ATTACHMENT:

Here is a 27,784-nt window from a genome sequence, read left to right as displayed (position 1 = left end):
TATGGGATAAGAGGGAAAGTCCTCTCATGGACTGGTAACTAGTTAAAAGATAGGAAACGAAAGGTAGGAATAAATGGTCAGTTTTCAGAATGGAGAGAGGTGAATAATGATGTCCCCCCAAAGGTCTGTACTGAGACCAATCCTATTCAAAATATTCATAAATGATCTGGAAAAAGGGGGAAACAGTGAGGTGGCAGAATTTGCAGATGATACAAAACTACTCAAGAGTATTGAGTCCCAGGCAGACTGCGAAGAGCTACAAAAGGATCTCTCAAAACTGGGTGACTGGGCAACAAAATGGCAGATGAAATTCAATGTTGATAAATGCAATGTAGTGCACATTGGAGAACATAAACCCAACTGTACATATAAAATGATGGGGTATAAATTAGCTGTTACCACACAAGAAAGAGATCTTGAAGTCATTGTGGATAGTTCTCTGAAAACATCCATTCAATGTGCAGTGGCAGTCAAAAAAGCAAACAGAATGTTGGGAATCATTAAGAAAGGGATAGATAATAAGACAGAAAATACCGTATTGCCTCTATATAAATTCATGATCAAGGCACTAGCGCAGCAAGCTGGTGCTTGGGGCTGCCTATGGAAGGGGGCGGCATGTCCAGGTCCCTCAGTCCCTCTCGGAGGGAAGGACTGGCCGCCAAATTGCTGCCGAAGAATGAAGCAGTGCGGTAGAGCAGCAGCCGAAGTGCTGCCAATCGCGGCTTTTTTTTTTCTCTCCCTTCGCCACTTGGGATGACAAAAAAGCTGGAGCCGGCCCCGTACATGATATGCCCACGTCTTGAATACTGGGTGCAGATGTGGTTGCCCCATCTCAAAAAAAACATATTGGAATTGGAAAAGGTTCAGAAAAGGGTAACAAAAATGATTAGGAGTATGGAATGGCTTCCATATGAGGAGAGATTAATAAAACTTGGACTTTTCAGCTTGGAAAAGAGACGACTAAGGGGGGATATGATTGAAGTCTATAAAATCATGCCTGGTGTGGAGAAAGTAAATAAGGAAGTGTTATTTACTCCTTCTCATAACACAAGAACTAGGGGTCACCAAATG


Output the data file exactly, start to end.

Here is a 27,784-nt window from a genome sequence, read left to right as displayed (position 1 = left end):
TATGGGATAAGAGGGAAAGTCCTCTCATGGACTGGTAACTAGTTAAAAGATAGGAAACGAAAGGTAGGAATAAATGGTCAGTTTTCAGAATGGAGAGAGGTGAATAATGATGTCCCCCCAAAGGTCTGTACTGAGACCAATCCTATTCAAAATATTCATAAATGATCTGGAAAAAGGGGGAAACAGTGAGGTGGCAGAATTTGCAGATGATACAAAACTACTCAAGAGTATTGAGTCCCAGGCAGACTGCGAAGAGCTACAAAAGGATCTCTCAAAACTGGGTGACTGGGCAACAAAATGGCAGATGAAATTCAATGTTGATAAATGCAATGTAGTGCACATTGGAGAACATAAACCCAACTGTACATATAAAATGATGGGGTATAAATTAGCTGTTACCACACAAGAAAGAGATCTTGAAGTCATTGTGGATAGTTCTCTGAAAACATCCATTCAATGTGCAGTGGCAGTCAAAAAAGCAAACAGAATGTTGGGAATCATTAAGAAAGGGATAGATAATAAGACAGAAAATACCGTATTGCCTCTATATAAATTCATGATCAAGGCACTAGCGCAGCAAGCTGGTGCTTGGGGCTGCCTATGGAAGGGGGCGGCATGTCCAGGTCCCTCAGTCCCTCTCGGAGGGAAGGACTGGCCGCCAAATTGCTGCCGAAGAATGAAGCAGTGCGGTAGAGCAGCAGCCGAAGTGCTGCCAATCGCGGCTTTTTTTTTTCTCTCCCTTCGCCACTTGGGATGACAAAAAAGCTGGAGCCGGCCCCGTACATGATATGCCCACGTCTTGAATACTGGGTGCAGATGTGGTTGCCCCATCTCAAAAAAAACATATTGGAATTGGAAAAGGTTCAGAAAAGGGTAACAAAAATGATTAGGAGTATGGAATGGCTTCCATATGAGGAGAGATTAATAAAACTTGGACTTTTCAGCTTGGAAAAGAGACGACTAAGGGGGGATATGATTGAAGTCTATAAAATCATGCCTGGTGTGGAGAAAGTAAATAAGGAAGTGTTATTTACTCCTTCTCATAACACAAGAACTAGGGGTCACCAAATG